How to Write a Continuity Plan for Your Business

Business-Plan

Every business should have a business continuity plan. Your continuity plan is a roadmap that will allow you to continue operating after a disruptive event, and help you to get back to normal trading operations as quickly as possible.

Planning for The Unexpected

A disruptive event is anything which affects the day to day operations of your business. That could be fire, theft, a natural disaster, or the loss of a senior member of staff. You cannot plan for every unexpected event, after all, the very definition of unexpected means that it’s something that takes you by surprise. However, what you can do is prepare for the disruptions that concern you the most, and have a general plan which will serve you well in other situations.

Knowledge is Everything

The most important thing in your business continuity plan is knowledge. As long as people within your organization know what to do, and who to contact, you will be in a good position to survive most disruptions:

  • Start with a list of possible threats, along with an assessment of the risk that each threat poses to your business.
  • Next, make a list of vulnerable assets within your organization. Possible vulnerabilities include stock, your premises, tools, machinery and even your data.
  • Implement backup solutions for those vulnerable assets. That could be off-site or cloud storage backups for your data, a secondary line for your Internet connection, and spare tools stored off-site (or an agreement with your insurance provider to supply spares in the event of a breakdown).
  • Make a list of all key personnel within your organization, and people who can fill-in for them in an emergency. Include work, home, mobile and email contact details for all of these people. Nominate some senior employees who will be in charge of contacting all of these people in an emergency.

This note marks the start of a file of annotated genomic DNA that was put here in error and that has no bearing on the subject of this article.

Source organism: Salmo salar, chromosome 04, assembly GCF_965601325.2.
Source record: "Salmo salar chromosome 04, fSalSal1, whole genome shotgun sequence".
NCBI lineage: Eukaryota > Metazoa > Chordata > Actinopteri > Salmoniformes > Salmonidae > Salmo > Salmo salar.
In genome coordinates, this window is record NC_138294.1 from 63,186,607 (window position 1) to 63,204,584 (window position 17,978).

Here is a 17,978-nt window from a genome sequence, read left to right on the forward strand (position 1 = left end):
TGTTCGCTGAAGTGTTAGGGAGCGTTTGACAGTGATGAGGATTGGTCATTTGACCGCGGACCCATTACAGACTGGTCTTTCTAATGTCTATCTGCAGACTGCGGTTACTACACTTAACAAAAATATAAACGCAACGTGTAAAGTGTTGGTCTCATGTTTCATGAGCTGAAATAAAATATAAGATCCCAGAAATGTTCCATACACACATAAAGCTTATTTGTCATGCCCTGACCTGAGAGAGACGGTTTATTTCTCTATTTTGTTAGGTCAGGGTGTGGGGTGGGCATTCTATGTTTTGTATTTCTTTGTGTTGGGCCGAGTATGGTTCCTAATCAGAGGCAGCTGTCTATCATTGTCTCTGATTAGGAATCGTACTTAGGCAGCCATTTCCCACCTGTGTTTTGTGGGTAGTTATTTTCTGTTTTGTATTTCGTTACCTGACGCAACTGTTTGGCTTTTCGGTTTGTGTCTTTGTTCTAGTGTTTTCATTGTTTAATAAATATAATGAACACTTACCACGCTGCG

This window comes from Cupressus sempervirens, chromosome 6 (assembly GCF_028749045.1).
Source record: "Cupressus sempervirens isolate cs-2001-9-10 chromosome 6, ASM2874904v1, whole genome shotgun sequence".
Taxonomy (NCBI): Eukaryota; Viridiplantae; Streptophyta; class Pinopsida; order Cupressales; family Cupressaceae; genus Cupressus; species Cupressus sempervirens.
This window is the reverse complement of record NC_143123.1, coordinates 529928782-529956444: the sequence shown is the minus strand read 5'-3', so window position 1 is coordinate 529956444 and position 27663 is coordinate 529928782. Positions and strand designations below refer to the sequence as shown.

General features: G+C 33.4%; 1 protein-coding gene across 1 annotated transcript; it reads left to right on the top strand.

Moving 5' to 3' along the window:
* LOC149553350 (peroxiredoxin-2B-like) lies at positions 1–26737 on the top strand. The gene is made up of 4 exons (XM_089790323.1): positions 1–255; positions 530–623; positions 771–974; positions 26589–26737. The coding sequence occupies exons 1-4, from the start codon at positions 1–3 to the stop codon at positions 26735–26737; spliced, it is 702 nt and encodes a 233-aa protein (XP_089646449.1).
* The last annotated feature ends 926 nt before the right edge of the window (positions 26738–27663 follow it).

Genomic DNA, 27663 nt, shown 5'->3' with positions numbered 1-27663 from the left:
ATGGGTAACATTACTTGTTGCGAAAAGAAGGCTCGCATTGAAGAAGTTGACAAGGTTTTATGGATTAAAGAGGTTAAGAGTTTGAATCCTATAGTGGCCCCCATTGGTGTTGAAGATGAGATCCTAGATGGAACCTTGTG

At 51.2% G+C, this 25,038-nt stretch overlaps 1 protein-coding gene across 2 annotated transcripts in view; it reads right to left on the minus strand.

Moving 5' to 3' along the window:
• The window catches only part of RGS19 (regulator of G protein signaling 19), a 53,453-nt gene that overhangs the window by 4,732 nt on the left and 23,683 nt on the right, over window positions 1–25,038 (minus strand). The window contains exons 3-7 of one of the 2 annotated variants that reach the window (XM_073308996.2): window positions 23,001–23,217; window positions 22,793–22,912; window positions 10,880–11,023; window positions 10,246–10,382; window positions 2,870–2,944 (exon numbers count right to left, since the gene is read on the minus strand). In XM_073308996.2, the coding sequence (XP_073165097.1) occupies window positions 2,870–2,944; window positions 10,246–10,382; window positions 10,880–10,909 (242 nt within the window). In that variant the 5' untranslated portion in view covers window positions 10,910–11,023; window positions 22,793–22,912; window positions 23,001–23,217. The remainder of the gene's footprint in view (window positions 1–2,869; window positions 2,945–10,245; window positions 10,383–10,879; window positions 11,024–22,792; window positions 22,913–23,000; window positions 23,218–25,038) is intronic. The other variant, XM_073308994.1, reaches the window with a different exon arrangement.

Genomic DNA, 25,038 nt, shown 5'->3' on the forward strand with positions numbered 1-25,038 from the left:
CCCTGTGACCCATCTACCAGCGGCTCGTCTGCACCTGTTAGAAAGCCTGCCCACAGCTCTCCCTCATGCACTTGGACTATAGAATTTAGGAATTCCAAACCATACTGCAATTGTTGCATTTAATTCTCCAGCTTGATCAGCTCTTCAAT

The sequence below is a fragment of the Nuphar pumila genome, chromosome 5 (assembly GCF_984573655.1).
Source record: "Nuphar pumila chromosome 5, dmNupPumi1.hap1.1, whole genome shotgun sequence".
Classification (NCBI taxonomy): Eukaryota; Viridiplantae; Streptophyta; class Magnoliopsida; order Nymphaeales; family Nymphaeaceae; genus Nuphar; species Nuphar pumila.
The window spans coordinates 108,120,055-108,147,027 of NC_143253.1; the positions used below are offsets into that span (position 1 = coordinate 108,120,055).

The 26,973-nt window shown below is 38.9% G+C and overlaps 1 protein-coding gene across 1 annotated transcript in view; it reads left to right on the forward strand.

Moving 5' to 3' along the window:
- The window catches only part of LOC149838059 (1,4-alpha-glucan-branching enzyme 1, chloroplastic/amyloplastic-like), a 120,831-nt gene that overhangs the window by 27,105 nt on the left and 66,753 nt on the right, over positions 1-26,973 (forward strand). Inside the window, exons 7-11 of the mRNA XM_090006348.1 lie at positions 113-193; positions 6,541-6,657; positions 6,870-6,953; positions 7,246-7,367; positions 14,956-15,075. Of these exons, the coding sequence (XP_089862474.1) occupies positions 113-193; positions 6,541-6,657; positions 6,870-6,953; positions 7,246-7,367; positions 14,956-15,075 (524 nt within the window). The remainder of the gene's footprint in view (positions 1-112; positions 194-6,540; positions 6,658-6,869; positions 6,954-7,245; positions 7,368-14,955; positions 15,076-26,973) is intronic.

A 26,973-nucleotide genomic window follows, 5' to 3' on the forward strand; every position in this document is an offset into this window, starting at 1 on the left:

• Identify which positions within your organization are suitable for telecommuting. At the earliest opportunity, set up the required infrastructure to allow these people to work remotely, and train your staff so that they know how to use your VPN. Consider encouraging some employees to work from home on a regular basis, so that your team is used to the challenges of dealing with remote workers.
  • Make an emergency kit containing a list of critical vendors, contractors and service providers, as well as other important contacts such as local authorities, emergency services and utility companies. Keep copies of this list in both physical and electronic form.
  • Decide on a contingency location, which will be your primary working location during periods when your office is unavailable. This could be a hotel, a rented meeting space, or even one of your contractor’s offices. Make sure everyone knows where this location is.

Armed with the above information, your company should be able to handle any emergency. The key to solid business continuity is communication. When something goes wrong, your senior employees can use the lists you have made available to them to contact team leaders and other key personnel, who can then filter information down to their subordinates. Everyone should know where to go (or how to work from home), and you will have all of the information you need to arrange replacement equipment, contact suppliers, and inform clients about what’s going on.

Of course, this kind of continuity planning only works if your employees know that the plan exists, and know how to find the information that you have put together for them. Be sure to keep your plan up to date, and regularly re-evaluate the risks and responses detailed in it.

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This guide has been provided by business continuity advisors Maintel, who provide complete voice and data solutions for businesses.

[Image Courtesy: http://cce.clark.edu/blog-tags/business-plan]

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